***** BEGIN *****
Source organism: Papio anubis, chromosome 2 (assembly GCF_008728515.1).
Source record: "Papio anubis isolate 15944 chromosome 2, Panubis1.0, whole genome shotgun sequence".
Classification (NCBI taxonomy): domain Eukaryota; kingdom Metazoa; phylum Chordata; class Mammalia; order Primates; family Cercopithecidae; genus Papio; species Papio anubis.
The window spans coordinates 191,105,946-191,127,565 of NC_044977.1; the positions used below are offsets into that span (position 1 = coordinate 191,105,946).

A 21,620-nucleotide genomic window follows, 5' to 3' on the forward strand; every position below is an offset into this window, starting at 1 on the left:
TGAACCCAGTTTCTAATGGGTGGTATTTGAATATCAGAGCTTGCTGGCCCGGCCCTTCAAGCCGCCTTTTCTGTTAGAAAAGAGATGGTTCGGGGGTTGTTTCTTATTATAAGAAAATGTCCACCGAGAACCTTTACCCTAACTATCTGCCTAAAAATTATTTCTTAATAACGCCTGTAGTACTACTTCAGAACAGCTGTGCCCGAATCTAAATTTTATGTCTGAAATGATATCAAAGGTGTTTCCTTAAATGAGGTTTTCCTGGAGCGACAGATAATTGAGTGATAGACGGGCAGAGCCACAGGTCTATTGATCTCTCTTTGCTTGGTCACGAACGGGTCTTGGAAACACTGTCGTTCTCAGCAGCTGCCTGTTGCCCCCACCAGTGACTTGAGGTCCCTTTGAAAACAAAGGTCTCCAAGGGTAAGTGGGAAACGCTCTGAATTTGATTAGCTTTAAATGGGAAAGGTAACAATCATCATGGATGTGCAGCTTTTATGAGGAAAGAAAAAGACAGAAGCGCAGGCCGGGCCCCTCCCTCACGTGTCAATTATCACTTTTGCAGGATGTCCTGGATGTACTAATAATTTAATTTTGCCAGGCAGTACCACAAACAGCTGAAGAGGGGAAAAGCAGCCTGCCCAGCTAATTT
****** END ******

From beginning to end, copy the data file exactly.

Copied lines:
Source organism: Papio anubis, chromosome 2 (assembly GCF_008728515.1).
Source record: "Papio anubis isolate 15944 chromosome 2, Panubis1.0, whole genome shotgun sequence".
Classification (NCBI taxonomy): domain Eukaryota; kingdom Metazoa; phylum Chordata; class Mammalia; order Primates; family Cercopithecidae; genus Papio; species Papio anubis.
The window spans coordinates 191,105,946-191,127,565 of NC_044977.1; the positions used below are offsets into that span (position 1 = coordinate 191,105,946).

A 21,620-nucleotide genomic window follows, 5' to 3' on the forward strand; every position below is an offset into this window, starting at 1 on the left:
TGAACCCAGTTTCTAATGGGTGGTATTTGAATATCAGAGCTTGCTGGCCCGGCCCTTCAAGCCGCCTTTTCTGTTAGAAAAGAGATGGTTCGGGGGTTGTTTCTTATTATAAGAAAATGTCCACCGAGAACCTTTACCCTAACTATCTGCCTAAAAATTATTTCTTAATAACGCCTGTAGTACTACTTCAGAACAGCTGTGCCCGAATCTAAATTTTATGTCTGAAATGATATCAAAGGTGTTTCCTTAAATGAGGTTTTCCTGGAGCGACAGATAATTGAGTGATAGACGGGCAGAGCCACAGGTCTATTGATCTCTCTTTGCTTGGTCACGAACGGGTCTTGGAAACACTGTCGTTCTCAGCAGCTGCCTGTTGCCCCCACCAGTGACTTGAGGTCCCTTTGAAAACAAAGGTCTCCAAGGGTAAGTGGGAAACGCTCTGAATTTGATTAGCTTTAAATGGGAAAGGTAACAATCATCATGGATGTGCAGCTTTTATGAGGAAAGAAAAAGACAGAAGCGCAGGCCGGGCCCCTCCCTCACGTGTCAATTATCACTTTTGCAGGATGTCCTGGATGTACTAATAATTTAATTTTGCCAGGCAGTACCACAAACAGCTGAAGAGGGGAAAAGCAGCCTGCCCAGCTAATTT